As NFL lockout drags on, who's the bad guy?
NFL fans want their football. Some believe the owners tried to give it back to them, only to have the players balk.
When owners approved a tentative labor deal on Thursday, fans, like NFL Commissioner Roger Goodell thought it was "time to get back to football." Not quite. Players have yet to ratify the agreement, and that has surprised and enraged many.
Former pro quarterback Jim Miller hosted a four-hour show Friday on SiriusXM NFL Radio and estimated at least 60 percent of the callers were angry with the players.
"People are somewhat shocked the players haven't approved this deal as well," Miller said. "I think there is definite anger (toward the players). The callers feel everything was negotiated and this deal should be done.
"But when the information gets out there that the players are just trying to make sure it is a fair deal, maybe some of the fans will temper that anger. Frustration certainly has set in, though."
So was Friday's nonvote by the players a public relations gaffe, or prudent strategy?
"For the players to come out and say that they were just handed a deal yesterday, and they didn't know what was in it, I think that's a bunch of junk," said Rick Kaplan, an investment manager in Houston who's been a Texans season ticket holder since 2002, the team's inaugural year. "If they've been negotiating, then they should know 99 percent of what's in the deal. For all this hoopla coming out, like, 'Oh, we haven't seen it,' that's just showmanship on the players' side."
Or, according to Ken Crippen of Warminster, Pa., a Bills fans since 1969:
"Let me get this straight, players. You were able to plan decertification well in advance, but were unable to plan recertification in advance? I'm not buying it. They just want to miss a few weeks of training camp."
But those who make a living molding images and dealing with crisis management say there's no reason to come down on the NFLPA for taking time to make sure the 10-year deal is a fair one.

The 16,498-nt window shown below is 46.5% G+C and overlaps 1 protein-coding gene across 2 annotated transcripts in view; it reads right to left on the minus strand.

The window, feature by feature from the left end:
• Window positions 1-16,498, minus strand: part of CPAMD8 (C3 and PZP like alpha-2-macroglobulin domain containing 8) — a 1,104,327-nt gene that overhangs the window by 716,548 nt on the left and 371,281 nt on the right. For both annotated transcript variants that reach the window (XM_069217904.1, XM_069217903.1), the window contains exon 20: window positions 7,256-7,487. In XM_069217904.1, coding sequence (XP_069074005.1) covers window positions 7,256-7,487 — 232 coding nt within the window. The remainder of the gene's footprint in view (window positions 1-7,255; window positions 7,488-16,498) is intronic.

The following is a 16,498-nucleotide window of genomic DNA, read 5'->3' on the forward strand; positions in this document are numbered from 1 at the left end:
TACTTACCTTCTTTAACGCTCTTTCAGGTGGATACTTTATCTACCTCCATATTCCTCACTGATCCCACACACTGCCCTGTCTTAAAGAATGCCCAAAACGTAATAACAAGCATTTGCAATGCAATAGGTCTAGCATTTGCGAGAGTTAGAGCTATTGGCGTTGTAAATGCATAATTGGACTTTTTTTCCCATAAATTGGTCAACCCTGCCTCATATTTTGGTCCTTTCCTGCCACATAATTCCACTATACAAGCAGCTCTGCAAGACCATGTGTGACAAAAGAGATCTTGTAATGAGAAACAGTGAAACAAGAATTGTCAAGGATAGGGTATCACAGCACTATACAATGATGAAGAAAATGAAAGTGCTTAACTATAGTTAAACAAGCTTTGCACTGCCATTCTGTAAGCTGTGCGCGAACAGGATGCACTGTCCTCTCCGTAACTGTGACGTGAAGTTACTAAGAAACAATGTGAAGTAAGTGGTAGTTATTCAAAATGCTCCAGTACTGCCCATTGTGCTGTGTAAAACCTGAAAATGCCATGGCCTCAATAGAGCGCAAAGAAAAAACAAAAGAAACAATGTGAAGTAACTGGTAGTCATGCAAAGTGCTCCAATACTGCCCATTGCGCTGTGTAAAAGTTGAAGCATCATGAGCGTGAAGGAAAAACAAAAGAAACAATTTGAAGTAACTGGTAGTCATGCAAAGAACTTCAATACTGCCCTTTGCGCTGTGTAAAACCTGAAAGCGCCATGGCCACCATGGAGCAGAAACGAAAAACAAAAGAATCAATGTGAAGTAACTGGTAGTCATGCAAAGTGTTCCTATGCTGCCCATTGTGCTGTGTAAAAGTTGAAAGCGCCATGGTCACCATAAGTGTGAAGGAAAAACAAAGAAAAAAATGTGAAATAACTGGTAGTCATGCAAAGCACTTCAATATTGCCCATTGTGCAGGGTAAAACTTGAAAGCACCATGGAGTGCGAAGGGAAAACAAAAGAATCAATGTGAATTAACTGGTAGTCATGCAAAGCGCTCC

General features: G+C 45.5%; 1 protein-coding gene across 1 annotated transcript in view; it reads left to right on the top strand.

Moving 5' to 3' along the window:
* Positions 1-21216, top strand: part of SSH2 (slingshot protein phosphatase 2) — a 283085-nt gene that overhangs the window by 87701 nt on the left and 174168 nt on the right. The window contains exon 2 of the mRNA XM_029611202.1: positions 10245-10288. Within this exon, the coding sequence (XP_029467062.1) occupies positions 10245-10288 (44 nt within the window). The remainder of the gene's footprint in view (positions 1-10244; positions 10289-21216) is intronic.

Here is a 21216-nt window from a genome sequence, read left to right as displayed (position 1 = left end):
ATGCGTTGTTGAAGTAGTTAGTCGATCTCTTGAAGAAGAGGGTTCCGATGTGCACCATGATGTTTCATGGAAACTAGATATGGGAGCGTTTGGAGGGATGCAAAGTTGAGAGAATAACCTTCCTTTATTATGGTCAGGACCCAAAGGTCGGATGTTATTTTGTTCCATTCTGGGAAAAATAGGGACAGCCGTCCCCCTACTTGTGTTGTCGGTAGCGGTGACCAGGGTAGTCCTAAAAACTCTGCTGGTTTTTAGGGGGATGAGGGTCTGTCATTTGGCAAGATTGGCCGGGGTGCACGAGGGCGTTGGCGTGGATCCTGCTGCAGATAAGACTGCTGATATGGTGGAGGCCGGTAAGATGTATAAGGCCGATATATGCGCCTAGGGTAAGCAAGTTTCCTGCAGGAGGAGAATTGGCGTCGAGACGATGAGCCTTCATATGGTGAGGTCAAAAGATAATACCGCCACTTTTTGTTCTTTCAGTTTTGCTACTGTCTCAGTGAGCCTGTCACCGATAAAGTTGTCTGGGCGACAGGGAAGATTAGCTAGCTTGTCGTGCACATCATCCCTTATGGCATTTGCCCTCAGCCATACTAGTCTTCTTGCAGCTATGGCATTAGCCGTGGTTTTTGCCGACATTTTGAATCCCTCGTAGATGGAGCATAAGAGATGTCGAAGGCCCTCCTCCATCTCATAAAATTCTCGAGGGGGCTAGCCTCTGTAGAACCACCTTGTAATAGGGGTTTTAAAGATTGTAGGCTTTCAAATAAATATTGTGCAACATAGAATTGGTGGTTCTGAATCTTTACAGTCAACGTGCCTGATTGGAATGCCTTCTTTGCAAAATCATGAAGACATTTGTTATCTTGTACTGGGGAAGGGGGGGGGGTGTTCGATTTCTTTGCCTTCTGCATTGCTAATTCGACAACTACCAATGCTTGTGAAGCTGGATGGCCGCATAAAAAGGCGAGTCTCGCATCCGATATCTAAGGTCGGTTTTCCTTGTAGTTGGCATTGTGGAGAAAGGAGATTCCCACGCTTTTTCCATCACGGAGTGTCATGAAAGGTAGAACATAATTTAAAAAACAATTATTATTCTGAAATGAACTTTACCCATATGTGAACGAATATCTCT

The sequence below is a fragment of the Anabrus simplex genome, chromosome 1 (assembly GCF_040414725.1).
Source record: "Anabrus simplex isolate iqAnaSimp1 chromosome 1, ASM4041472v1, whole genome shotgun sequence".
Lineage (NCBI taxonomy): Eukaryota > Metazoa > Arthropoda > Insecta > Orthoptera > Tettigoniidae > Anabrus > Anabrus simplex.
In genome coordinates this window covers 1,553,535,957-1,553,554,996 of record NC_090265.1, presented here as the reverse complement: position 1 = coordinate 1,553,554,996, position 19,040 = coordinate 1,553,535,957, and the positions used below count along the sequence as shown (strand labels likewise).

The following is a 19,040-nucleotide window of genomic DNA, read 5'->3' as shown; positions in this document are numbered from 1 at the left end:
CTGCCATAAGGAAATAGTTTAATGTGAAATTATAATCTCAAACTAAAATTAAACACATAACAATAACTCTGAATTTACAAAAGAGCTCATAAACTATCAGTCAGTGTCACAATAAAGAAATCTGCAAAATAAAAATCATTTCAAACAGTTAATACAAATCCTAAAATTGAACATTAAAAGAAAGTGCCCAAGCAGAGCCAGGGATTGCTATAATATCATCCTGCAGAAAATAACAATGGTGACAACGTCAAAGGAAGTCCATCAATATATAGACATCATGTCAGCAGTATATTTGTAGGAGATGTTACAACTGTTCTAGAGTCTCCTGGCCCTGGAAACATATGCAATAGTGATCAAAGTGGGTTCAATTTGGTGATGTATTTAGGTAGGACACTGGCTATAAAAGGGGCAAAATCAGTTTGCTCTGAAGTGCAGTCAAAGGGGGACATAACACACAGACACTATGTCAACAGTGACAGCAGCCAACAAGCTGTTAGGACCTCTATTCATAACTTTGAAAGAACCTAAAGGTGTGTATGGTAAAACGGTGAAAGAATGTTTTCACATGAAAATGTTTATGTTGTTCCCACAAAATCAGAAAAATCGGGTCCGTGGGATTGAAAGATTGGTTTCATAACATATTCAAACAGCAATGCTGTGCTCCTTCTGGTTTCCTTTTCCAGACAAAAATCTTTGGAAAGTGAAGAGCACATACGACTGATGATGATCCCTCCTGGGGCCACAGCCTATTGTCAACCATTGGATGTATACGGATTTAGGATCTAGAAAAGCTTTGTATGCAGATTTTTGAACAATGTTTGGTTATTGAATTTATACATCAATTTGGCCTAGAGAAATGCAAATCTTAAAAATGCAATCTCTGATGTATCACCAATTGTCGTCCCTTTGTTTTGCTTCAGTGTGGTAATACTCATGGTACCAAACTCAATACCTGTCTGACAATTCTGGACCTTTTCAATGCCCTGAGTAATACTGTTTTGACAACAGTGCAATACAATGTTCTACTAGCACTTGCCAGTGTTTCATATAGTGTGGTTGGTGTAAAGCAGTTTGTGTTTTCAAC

"I don't think it's a real big PR hit for the players, and I don't think they are being portrayed as bad guys, nor the owners as the good guys," said John Totaro, president of New York-based Totaro Communications. "I think that the fans are disgusted with the total situation and just want football to start on time. They see the whole situation as bad.
"The constant perception that has been prevalent throughout the lockout is billionaire owners having a dispute with millionaire players. The average person cannot relate to that and just wants the football season to be played."
And it could get worse, according to Pete Webb, a Denver-based public relations specialist.
"(Although) it's hard to engender sympathy for management, the longer the players drag this out, the more public relations muck they're into," Webb said. "If fans aren't going to get their fall appetite of football, it's not only the fans that are going to be the losers but the players' images are going to take a hit."
Social media have blown up with negative comments directed at the players, which prompted some defensive tweets. And Cardinals star receiver Larry Fitzgerald, using good, old fashioned talk, had this to say: "I heard one of the guys from the PA say, 'The NFL is a big machine. They can get the media machine spinning and turn public opinion, and what you hear is not always factual.' We've got to wait for the real facts to come out."
Those facts are simple, according to Rick Burton, former chief marketing officer of the U.S. Olympic Committee and a sports marketing professor at Syracuse University. What the players are doing, he said, is being thorough, regardless of the immediate backlash.
"The players don't need to recover from anything. The players need to get it right," Burton said. "They are sacrificing their long-term health to play this great game and to earn their livelihoods.
"At the end of the day, the average fan probably identifies more with a player, their heroes, than with an owner. If the players want a few more days, the public will go with that. The public could be thinking, 'You players better get this right because you're stuck with this deal for a long time and you guys make a lot more than we do.' "
AP Pro Football Writer Arnie Stapleton and Sports Writers Richard Rosenblatt, Chris Duncan, John Wawrow and Jon Krawczynski contributed to this story.